It's been quite awhile since I've done any real updates on my writer's journey, so this seemed like an opportune time to log a new entry.

Our tax expert tells me that 2014 would be *ahem* a very good time to debut as a published author, so I now have a firm goal to get at least one short story indie-pubbed by the end of the year. I know it's going to be one huge learning curve, but I'm very enthusiastic about taking it on. My recent decision to become a hybrid author plays nicely into the plan.

My agent just let me know we've had a bit of a nibble on my first novel from a big publisher. It's always encouraging to find out there's another iron in the fire that's started to glow. Now to keep blowing on those coals and not holding my breath. :) 

This weekend I [finally!] registered for the RWA National Conference in San Antonio and booked my room (and for those of you who haven't yet marked this off your To Do list, suggest you get to it ASAP! Rooms for Tuesday were already SOLD OUT! Yikes!) And the stampede will begin for reelz next week, after the...

No horse in the GH race for me again this year--though I was initially planning to enter, life had other ideas--but I can't wait to hear what peers will make the cut. The big day is coming on March 26th, and also marks the fourth SFR Brigade anniversary. It was founded on GHAD (Golden Heart Announcement Day) 2010.

Pippa: So glad to see how 2014 is turning around for you and excited to see the many positive things in the works for your writerly life.

Donna: Fabulous recap on the SF/R shows, and I'm especially jazzed about Cosmos. Seeing more and more SF/R on the event horizon has to be a very good thing, right?

Sharon: So excited about the upcoming release of your second novel--The Ophelia Prophecy--and getting a peek at the revised version of #3--Echo 8. I've been getting goosebumps about both!


  1. I remember coming up to leaving work for maternity leave, counting down the days. I expected a tearful farewell. What I actually got was a sudden and early departure that should have just been a routine checkup. Instead I got sent home and told not to return to work due to a serious medical condition. It was a shock! And going from full time work to a stay at home mum was a huge transition. But you adapt. After a few months, especially with your writing career opening up before you, you'll soon wonder where all the time goes!
    And I do feature that 'no going back' aspect of life in my stories. My character Quin has faced it big time. Her home world was destroyed. Despite being a time traveller, she can never go back and change anything. It's a permanent scar of guilt and regret that she carries with her, and a reflection of my own early life. But she admits herself it makes her the person she is now and affects her every decision.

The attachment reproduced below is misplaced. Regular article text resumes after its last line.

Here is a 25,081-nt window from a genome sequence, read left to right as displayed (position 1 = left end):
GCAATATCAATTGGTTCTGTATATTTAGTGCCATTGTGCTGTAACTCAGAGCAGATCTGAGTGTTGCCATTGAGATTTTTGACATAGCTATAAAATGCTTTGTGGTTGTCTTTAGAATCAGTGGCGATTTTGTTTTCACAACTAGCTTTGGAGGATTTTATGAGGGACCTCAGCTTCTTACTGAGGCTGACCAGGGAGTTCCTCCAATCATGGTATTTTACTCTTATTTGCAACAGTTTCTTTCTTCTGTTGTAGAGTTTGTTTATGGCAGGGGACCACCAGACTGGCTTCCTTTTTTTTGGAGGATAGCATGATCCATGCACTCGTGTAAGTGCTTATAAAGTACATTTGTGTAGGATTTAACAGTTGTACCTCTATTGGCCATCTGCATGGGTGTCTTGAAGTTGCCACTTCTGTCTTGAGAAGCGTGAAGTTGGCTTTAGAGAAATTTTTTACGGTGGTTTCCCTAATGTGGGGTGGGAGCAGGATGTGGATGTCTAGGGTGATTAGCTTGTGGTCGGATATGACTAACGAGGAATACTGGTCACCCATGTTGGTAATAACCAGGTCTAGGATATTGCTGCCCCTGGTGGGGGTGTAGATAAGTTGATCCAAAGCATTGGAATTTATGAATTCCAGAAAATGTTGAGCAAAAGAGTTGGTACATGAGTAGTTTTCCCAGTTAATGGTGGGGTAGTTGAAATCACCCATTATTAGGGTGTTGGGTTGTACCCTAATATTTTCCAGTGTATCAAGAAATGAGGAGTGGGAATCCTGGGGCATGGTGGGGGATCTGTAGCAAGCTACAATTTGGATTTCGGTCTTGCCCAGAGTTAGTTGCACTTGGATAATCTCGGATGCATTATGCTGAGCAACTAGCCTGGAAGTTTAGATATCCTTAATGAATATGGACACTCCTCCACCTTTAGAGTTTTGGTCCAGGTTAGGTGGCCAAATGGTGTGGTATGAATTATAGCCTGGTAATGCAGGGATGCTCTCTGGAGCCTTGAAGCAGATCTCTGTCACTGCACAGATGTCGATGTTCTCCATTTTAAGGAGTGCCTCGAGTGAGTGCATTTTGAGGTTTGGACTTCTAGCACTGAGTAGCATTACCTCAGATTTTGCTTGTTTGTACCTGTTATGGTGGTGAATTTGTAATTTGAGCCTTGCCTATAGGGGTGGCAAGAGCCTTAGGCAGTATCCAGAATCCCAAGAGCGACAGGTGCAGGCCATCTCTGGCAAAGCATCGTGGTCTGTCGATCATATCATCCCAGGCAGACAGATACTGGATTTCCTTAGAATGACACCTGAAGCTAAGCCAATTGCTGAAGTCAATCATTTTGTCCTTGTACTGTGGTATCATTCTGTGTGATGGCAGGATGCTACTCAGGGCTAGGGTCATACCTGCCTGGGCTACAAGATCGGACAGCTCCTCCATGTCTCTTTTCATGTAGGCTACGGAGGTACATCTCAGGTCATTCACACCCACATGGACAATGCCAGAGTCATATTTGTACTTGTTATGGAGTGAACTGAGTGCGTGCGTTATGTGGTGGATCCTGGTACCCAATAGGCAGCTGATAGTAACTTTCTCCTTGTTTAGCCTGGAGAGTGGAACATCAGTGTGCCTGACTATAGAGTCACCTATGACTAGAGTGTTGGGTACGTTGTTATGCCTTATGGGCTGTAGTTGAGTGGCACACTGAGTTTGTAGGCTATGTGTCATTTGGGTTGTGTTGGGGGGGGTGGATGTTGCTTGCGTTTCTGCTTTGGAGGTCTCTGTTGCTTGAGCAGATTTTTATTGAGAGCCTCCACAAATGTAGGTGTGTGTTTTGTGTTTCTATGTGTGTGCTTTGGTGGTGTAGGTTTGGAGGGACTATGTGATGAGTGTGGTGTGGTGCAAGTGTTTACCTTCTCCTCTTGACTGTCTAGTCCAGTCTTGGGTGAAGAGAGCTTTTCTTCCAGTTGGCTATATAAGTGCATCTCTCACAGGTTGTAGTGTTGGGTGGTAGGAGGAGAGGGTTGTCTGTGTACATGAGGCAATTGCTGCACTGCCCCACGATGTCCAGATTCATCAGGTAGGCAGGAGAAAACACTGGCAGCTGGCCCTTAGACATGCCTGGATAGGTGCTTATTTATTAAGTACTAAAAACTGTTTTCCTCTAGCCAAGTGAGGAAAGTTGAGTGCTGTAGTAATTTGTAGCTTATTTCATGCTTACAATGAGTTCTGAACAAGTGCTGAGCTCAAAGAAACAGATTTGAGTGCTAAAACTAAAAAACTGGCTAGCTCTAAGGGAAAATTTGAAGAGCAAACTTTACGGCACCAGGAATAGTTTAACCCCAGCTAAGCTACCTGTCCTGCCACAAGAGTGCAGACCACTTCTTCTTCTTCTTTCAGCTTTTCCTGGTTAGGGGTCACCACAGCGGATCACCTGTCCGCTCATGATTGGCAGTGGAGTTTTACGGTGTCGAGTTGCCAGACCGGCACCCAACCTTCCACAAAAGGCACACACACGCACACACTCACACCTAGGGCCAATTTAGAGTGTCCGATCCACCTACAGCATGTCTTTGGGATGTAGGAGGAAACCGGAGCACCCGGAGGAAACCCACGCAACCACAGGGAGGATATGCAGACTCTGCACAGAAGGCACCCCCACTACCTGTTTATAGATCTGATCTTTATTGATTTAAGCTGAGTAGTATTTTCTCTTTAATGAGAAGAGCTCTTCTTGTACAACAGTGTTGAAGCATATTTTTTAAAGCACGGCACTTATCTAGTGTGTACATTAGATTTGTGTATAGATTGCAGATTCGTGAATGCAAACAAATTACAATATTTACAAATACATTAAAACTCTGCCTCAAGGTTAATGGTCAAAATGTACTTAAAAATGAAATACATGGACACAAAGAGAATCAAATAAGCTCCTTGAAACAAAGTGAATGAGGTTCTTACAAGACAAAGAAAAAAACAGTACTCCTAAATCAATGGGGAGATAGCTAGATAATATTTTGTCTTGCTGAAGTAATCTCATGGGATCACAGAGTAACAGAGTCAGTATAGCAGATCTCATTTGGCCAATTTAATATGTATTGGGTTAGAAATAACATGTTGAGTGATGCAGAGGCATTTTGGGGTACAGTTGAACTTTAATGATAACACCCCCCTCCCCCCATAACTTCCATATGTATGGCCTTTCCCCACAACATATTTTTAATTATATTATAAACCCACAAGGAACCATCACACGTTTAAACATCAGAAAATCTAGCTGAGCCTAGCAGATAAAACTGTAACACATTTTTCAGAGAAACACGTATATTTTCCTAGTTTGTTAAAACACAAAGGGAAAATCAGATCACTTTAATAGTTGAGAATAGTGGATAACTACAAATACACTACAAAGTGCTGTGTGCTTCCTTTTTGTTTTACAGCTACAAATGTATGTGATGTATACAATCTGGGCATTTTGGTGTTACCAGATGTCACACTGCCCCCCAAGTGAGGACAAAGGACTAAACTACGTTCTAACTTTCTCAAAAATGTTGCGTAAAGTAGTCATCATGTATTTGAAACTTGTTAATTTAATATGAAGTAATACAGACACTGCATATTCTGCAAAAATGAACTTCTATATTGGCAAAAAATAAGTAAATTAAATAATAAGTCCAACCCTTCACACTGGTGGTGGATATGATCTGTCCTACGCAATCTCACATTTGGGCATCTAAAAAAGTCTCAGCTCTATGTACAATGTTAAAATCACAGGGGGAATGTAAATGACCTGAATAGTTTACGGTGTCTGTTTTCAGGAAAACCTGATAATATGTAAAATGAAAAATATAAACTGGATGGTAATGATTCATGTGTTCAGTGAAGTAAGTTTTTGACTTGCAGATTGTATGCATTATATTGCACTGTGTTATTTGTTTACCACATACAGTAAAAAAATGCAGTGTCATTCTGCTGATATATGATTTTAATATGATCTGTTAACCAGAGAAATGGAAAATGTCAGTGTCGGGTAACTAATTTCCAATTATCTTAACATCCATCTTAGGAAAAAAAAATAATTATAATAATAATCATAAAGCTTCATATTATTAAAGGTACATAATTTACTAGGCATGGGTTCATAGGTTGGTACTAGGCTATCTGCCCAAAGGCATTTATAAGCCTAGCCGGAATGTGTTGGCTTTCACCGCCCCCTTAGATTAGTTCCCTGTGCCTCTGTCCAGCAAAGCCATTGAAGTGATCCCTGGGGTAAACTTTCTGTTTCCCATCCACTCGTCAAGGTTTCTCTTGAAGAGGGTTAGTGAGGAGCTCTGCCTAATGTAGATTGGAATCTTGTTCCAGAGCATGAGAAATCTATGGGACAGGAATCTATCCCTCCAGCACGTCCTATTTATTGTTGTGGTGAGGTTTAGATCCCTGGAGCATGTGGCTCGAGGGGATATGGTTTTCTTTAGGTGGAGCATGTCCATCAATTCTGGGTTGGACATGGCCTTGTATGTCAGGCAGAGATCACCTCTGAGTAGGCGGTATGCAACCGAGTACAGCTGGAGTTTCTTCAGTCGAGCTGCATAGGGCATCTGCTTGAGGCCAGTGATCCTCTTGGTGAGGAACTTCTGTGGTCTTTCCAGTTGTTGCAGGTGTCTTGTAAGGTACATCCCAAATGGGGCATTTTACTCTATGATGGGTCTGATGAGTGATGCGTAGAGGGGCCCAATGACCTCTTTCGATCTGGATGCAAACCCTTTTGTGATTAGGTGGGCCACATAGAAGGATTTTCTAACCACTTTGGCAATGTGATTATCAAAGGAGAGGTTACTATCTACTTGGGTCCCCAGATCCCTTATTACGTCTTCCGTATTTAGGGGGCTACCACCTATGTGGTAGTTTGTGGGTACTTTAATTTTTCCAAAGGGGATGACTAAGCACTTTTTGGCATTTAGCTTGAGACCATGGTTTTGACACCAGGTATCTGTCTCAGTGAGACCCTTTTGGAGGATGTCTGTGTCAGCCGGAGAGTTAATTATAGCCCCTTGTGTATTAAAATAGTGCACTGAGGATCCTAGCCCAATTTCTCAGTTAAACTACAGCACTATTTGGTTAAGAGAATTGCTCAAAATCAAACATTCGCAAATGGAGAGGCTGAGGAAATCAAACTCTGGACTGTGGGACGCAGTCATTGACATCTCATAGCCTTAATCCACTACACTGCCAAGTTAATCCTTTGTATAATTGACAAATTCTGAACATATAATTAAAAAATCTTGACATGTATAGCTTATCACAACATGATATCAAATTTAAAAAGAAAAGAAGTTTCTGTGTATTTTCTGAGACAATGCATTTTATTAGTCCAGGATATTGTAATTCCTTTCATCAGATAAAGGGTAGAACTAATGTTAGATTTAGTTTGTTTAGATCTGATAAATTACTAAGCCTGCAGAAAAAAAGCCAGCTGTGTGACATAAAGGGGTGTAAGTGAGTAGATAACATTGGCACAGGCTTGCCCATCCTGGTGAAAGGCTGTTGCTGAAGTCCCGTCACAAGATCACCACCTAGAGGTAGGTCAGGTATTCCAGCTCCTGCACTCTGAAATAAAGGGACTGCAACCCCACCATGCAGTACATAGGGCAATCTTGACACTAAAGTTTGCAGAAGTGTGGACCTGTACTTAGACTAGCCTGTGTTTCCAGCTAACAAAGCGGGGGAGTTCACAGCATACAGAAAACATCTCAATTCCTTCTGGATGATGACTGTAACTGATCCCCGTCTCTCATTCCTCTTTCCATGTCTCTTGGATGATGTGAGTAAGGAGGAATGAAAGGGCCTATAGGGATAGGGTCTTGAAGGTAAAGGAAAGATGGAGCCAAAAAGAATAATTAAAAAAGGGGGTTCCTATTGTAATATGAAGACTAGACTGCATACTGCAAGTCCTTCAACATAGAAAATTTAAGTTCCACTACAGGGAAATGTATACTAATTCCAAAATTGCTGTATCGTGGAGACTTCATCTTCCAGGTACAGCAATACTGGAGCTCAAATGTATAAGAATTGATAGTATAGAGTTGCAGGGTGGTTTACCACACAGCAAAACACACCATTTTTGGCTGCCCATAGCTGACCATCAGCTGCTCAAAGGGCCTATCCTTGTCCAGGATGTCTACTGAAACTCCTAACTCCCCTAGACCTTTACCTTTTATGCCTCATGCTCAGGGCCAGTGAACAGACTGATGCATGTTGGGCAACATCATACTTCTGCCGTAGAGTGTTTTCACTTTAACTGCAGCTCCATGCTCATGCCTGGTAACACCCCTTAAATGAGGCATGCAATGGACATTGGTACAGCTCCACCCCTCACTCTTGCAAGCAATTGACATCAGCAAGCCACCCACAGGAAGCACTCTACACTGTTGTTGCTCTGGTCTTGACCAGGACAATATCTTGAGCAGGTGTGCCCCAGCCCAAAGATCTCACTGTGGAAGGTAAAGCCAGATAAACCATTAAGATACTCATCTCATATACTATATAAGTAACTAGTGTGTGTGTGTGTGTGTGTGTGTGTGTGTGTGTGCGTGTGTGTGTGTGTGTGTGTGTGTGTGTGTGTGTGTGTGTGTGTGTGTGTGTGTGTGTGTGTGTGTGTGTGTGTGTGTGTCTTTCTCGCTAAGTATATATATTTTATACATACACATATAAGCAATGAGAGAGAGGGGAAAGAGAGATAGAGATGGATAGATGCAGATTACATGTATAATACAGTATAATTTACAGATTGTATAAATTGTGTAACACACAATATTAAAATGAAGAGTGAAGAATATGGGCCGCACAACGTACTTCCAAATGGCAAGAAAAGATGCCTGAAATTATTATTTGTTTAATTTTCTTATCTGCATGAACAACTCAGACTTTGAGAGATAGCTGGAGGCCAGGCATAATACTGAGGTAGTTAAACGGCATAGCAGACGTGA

Good luck with the nibble! And we should plan an event for the Brigade's fifth anniversary next year - can't let a landmark like that pass by.

  2. Yes, I believe every hero/heroine's journey involves Leaving in some sense, that is, leaving his or her old self behind for a better, more mature self at the end. That person has grown, found love (in a romance), made discoveries, had adventures, whatever. But it was necessary FIRST to leave Hobbiton, escape Earth's gravity, forget the old boyfriend/dead wife, heal from the wounds of the past. If the H/H are the same at the end as at the beginning, there is no story.

    In real life, though, "retirement" is seldom as you imagine it. I've never worked harder than since I "retired" from public life (a full-time job at Peace Corps HQ)years ago. And my father-in-law, age 88, has "failed" retirement a number of times.

  3. Leaving is a huge part of my first SFR. My hero isn't just leaving his old life behind, he's being dragged into his new one kicking and screaming and wondering how the hell he's going to survive.

    He mirrors where I was when I started writing it. I was dragged kicking and screaming out of my old life and into one I wasn't sure I wanted. Seeing A'yen's journey unfold and watching him embrace his new life helped me heal from what happened to me and embrace my new life.

    Now, like A'yen, the life I have is so much better than what I left behind.

    One of my friends quit her day job last year to write full-time, and she's having the time of her life. She's hybrid too, and money-wise the most successful hybrid author in the Christian marketing. In fact, she's one of your agency mates, Laurie, with Chip.